Johnnetta B. Cole

From Wikipedia, the free encyclopedia - View original article

Johnnetta B. Cole
BornOctober 19, 1936
Jacksonville, Florida
NationalityAmerican
FieldsAnthropology
InstitutionsNational Museum of African Art
Spelman College
Bennett College
Alma materOberlin College (B.A)
Northwestern University (M.A.) (PhD)
 
Jump to: navigation, search
Johnnetta B. Cole
BornOctober 19, 1936
Jacksonville, Florida
NationalityAmerican
FieldsAnthropology
InstitutionsNational Museum of African Art
Spelman College
Bennett College
Alma materOberlin College (B.A)
Northwestern University (M.A.) (PhD)

Johnnetta Betsch Cole (born October 19, 1936)[1] is an American academic. Cole was the first African-American female president of Spelman College from 1987 to 1997. She was president of Bennett College from 2002 to 2007. She is currently director of the Smithsonian Institution’s National Museum of African Art.[2] In 2013, the Winston-Salem Chronicle described Cole as a distinguished educator, cultural anthropologist, and humanitarian.[3]

Background[edit]

Cole is the grand daughter of Florida's first black millionaire Abraham Lincoln Lewis and Mary Kingsley Sammis, the great granddaughter of Zephaniah Kingsley, a slave trader and slave owner, and his wife and former slave Anna Madgigine Jai, originally from present-day Senegal, whose Fort George Island home is protected as Kingsley Plantation.[4] Cole enrolled in Fisk University at age 15, but transferred to Oberlin College, where she completed a B.A. in anthropology in 1957. She did field research in Liberia, West Africa in 1960-61. She attended graduate school at Northwestern University, earning her masters (1959) and Ph.D. (1967) in anthropology. Cole received honorary degrees from Williams College and Bates College in 1989, Mount Holyoke College in 1998, Mills College in 1999, Howard University and North Carolina A&T State University in 2009.

Teaching[edit]

Cole taught briefly at UCLA (1964) and directed the Black Studies program at Washington State University at Pullman (1969–70) before teaching in the Department of Anthropology at the University of Massachusetts Amherst (1970–83), where she also served as provost of undergraduate education from 1981 to 1983. While at the University of Massachusetts, she played a pivotal role in the development of the university's W.E.B. Du Bois Department of African-American Studies. In 1983, she joined the faculty of Hunter College, where she directed the Latin American and Caribbean Studies program. Cole also taught in the Anthropology department of Emory University where she is now Presidential Distinguished Professor Emerita.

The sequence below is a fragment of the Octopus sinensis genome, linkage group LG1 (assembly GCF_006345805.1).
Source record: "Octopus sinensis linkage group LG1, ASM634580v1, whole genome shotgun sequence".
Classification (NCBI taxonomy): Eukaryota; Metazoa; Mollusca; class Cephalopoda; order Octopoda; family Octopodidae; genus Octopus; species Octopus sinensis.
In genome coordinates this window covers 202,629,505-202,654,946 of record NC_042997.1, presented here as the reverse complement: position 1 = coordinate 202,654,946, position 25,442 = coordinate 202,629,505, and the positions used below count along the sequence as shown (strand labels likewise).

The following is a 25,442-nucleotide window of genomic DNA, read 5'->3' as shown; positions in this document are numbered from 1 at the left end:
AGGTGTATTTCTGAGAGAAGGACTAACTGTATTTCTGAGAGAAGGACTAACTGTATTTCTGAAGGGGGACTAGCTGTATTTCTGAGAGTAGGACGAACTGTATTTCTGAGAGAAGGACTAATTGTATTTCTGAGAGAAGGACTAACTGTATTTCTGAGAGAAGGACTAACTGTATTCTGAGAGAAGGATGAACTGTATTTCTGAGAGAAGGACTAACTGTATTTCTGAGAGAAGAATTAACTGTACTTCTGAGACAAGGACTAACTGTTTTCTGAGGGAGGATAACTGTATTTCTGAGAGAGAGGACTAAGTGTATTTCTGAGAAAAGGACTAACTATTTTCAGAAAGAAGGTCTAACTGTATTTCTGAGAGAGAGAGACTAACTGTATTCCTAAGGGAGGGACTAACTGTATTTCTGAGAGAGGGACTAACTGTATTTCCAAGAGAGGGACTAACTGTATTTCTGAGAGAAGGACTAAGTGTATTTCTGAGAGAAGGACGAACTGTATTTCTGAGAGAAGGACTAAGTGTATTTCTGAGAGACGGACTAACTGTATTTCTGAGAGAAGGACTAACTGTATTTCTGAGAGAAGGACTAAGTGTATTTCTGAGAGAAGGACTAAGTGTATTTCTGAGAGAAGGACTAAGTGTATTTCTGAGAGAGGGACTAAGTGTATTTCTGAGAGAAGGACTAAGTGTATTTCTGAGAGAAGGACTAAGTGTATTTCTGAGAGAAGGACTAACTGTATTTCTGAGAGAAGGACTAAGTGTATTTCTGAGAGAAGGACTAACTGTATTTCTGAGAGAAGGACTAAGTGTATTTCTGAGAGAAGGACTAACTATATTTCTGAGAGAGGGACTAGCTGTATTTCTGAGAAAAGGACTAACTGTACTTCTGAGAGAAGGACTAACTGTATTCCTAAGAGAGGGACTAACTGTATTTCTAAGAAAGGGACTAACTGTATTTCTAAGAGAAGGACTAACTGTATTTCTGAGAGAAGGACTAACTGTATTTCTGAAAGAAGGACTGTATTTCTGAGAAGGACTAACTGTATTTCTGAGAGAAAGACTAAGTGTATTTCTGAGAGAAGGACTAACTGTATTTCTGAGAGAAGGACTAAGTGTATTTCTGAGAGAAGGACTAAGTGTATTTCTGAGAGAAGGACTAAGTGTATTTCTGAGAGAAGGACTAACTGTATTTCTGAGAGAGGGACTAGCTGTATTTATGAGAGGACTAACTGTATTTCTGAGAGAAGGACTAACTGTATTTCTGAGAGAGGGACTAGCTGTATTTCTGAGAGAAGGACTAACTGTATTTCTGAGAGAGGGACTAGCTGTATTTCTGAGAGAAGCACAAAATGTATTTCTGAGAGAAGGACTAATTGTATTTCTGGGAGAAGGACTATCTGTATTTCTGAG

Service[edit]

Cole has been a director of Merck & Co. since 1994. She is the first woman elected to the board of Coca Cola.[5] From 2004 to 2006, Cole was the Chair of the Board of Trustees of United Way of America[6] and is on the Board of Directors of the United Way of Greater Greensboro.[7] in the year of 2002

Cole is currently the Chair of the The Johnnetta B. Cole Global Diversity & Inclusion Institute founded at Bennett College for Women. She is a member of Delta Sigma Theta sorority.

Awards[edit]

In 2013, Cole received the highest citation of the International Civil Rights Center & Museum, the Alston-Jones International Civil and Human Rights Award.[3]

Quotes[edit]

I pose that question to myself, why, in the 107 years of the history of this historically Black college for women, there has not been an African-American woman president.

—Johnnetta B. Cole[1]

This is a nation whose spoken and written vision is chillingly beautiful.

—Johnnetta B. Cole[8]

The more we pull together toward a new day, the less it matters what pushed us apart in the past

—Johnnetta B. Cole[9]

We are for difference: for respecting difference for allowing difference, for encouraging difference, until difference no longer makes a difference.

—Johnnetta B. Cole[9]

The ultimate expression of generosity is not in giving of what you have, but in giving of who you are.

—Johnnetta B. Cole[10]

References[edit]

  1. ^ a b "Johnnetta B. Cole, PhD" at the Academy of Achievement
  2. ^ Trescott, Jacqueline (February 10, 2009). "Johnnetta Cole Named New Director of the National Museum of African Art". The Washington Post, accessed October 5, 2011.
  3. ^ a b "Sit-in museum to present awards". The Winston-Salem Chronicle. 2013-02-01. Retrieved 2013-04-11. 
  4. ^ Jackson, Antoinette; Burns, Allan (January 2006). Ethnohistorical Study of the Kingsley Plantation Community, National Park Service, p. 24.
  5. ^ Mezger, Roger (September 05, 2008). Workplace diversity: Numbers aren't enough, speaker says. The Plain Dealer, accessed October 05, 2011.
  6. ^ "Dr. Johnnetta Cole". United Way of America, accessed October 07, 2011.
  7. ^ "Shifting Paradigms: Progressive Pathways to Diversity, Equity & Inclusion?". Ohio State University, accessed October 07, 2011.
  8. ^ "Keys to Success - The American Dream". Academy of Achievement. Retrieved 2007-11-24. 
  9. ^ a b "State of the City Address, Mayor Shirley Franklin". City of Atlanta Online. 2004-01-05. Retrieved 2007-11-24. 
  10. ^ "Volunteer Opportunities". Sandiego.gov, accessed October 05, 2011.

External links[edit]